Is Coke Being Valued Like a U.S. Treasury?

I’m still surprised by the high price that Coca-Cola ($KO) is fetching. The stock closed yesterday at $37.74 which isn’t far from a 52-week high. I just don’t see how that’s justified.

Let’s look at some numbers. Earlier this week, the company reported Q3 earnings of 51 cents per share which matched Wall Street’s estimate. As we’ve come to expect with companies that do a lot of business outside the U.S., the strong dollar took a bite out of Coke’s profits. Revenue rose only 1% to $12.34 billion which was $70 million shy of Wall Street’s estimate. The rising greenback knocked five percentage points off revenue growth and seven points off operating income growth. That’s unfortunate but I doubt that headwind will last.

Still, Coke is going for 17.1 times next year’s earnings estimate. I just don’t see how Coke can justify an above-market premium in an environment like this. Coke’s earnings growth for the next five years is estimated to be 7.43% which is 2.75% less than what’s expected of the S&P 500.

The current quarterly dividend is 25.5 cents per share which makes the payout ratio exactly 50%. For the S&P 500, the payout ratio is running close to 30%. Even with that high payout ratio, Coke’s dividend only comes to 2.7%. Many high-quality stocks pay yield much higher than that right now.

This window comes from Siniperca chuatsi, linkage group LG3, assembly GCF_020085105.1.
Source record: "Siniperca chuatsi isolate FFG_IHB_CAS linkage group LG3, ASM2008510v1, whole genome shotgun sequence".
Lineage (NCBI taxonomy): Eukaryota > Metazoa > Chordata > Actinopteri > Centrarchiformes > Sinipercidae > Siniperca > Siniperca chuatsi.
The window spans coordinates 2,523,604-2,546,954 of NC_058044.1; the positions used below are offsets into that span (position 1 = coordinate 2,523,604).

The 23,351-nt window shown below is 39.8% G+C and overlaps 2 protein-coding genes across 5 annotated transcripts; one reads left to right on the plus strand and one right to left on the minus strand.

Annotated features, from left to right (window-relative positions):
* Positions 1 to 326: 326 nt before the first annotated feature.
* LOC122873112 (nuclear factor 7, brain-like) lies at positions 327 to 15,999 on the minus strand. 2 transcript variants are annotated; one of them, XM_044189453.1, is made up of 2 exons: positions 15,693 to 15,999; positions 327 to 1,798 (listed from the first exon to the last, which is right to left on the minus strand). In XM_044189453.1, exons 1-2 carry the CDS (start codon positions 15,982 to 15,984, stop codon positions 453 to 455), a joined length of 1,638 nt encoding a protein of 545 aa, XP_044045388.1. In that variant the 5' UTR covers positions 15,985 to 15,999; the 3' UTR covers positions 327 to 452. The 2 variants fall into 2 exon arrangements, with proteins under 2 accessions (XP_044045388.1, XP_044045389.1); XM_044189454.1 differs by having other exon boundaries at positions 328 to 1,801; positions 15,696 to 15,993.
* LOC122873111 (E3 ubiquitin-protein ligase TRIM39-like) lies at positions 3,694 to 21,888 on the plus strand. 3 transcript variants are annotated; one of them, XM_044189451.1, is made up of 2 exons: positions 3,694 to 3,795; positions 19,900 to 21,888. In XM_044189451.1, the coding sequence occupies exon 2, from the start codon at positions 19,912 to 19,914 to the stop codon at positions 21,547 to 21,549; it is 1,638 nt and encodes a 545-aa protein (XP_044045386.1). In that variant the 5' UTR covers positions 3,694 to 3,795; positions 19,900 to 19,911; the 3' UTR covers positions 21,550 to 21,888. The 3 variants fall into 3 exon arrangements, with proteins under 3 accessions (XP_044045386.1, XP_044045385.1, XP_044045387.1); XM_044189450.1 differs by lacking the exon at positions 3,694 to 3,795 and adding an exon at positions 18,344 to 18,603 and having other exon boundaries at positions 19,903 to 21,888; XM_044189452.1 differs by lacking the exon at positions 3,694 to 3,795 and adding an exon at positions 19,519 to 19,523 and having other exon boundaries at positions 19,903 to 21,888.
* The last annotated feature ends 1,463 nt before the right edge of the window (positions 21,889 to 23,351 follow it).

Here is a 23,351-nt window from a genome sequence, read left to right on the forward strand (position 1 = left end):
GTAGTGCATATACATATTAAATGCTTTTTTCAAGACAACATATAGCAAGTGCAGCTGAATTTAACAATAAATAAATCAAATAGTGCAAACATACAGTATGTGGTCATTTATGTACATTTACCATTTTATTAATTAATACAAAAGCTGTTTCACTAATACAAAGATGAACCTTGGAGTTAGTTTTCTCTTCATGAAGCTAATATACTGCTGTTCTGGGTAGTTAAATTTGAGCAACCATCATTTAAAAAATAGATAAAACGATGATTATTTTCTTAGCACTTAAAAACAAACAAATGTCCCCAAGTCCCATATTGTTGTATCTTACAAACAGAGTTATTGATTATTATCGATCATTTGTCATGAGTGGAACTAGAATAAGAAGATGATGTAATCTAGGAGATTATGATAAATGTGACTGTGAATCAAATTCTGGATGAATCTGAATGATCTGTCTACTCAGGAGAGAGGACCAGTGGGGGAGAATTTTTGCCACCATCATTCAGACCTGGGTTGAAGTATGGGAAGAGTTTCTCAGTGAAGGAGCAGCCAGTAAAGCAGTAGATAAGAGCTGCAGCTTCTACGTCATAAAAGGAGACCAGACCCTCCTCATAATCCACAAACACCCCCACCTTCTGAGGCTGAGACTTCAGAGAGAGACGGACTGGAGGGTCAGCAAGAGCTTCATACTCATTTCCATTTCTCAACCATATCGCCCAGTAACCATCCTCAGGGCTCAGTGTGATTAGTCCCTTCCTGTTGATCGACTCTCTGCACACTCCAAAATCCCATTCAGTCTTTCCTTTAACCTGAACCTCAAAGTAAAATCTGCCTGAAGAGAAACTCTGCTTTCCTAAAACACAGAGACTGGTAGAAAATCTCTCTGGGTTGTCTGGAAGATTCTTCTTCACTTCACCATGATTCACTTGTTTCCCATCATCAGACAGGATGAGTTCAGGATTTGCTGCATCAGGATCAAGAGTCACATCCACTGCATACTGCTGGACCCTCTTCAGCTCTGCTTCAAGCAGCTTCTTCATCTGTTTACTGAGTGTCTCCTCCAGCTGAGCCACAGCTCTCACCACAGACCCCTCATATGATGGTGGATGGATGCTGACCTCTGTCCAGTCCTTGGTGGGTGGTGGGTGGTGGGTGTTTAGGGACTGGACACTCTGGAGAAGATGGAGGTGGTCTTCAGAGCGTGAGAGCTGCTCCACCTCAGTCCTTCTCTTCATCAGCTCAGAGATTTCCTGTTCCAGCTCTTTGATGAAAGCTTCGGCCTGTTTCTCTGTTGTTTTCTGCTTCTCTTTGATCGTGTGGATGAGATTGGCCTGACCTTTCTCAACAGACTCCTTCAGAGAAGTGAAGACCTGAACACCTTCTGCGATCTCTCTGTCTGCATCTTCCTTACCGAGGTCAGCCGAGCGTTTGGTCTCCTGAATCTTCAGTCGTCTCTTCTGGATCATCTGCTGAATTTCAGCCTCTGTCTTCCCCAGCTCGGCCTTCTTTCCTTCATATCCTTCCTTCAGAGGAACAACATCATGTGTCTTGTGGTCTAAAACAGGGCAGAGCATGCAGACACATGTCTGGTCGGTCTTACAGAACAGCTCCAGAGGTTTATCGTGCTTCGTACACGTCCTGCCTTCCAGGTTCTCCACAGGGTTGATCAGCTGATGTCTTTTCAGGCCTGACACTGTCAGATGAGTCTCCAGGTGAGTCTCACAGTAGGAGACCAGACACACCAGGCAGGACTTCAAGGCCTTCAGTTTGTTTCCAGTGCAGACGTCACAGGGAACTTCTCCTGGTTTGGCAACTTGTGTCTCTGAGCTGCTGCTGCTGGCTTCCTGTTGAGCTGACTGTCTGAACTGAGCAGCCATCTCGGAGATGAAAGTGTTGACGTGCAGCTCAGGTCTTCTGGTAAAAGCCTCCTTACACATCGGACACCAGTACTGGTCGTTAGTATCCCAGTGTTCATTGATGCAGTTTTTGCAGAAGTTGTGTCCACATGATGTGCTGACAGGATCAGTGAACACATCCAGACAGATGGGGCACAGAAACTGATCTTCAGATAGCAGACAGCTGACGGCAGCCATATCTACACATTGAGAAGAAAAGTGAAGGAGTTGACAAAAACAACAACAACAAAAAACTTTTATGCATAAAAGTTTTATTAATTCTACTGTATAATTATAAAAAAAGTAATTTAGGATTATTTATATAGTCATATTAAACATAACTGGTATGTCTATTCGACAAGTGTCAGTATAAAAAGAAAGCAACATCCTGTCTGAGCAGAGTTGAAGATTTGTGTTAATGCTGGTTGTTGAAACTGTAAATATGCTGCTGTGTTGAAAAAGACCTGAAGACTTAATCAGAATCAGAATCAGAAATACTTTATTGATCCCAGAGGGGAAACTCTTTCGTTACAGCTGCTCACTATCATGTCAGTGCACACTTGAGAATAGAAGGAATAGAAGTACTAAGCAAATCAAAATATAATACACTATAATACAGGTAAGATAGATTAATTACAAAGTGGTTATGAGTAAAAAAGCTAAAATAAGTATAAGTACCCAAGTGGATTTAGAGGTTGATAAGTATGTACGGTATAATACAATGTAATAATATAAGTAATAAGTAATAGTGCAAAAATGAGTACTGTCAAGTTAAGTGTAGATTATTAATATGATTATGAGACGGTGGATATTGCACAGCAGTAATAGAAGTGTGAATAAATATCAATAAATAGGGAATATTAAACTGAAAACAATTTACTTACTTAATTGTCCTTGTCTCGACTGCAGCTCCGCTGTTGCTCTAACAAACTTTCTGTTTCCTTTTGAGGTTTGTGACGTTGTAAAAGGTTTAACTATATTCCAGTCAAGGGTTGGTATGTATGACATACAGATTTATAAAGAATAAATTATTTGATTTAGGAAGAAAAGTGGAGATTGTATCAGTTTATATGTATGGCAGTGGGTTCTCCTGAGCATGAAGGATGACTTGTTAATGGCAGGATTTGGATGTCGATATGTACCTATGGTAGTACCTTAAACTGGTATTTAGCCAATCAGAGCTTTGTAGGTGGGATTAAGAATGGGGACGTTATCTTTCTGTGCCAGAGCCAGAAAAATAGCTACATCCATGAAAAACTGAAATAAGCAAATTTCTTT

By my math, Coke’s fair value is close to $26. Perhaps investors see the Coke brand as similar to a U.S. Treasury. After all, there aren’t many better representatives of American capitalism than Coca-Cola. I think this way of thinking is a huge mistake, but I can see how investors can reason a 17 P/E for Coke in a world where a five-year Treasury has a P/E of 130.

The major mispricing in the market right now is that investors are vastly over-paying for security, and they are under-paying for risk. I think this will slowly unwind—in fact, it’s already started. That explains why U.S. stocks have advanced this year even as earnings estimates have come down. The market is slowly reverting to normal.

Posted by on October 18th, 2012 at 11:19 am

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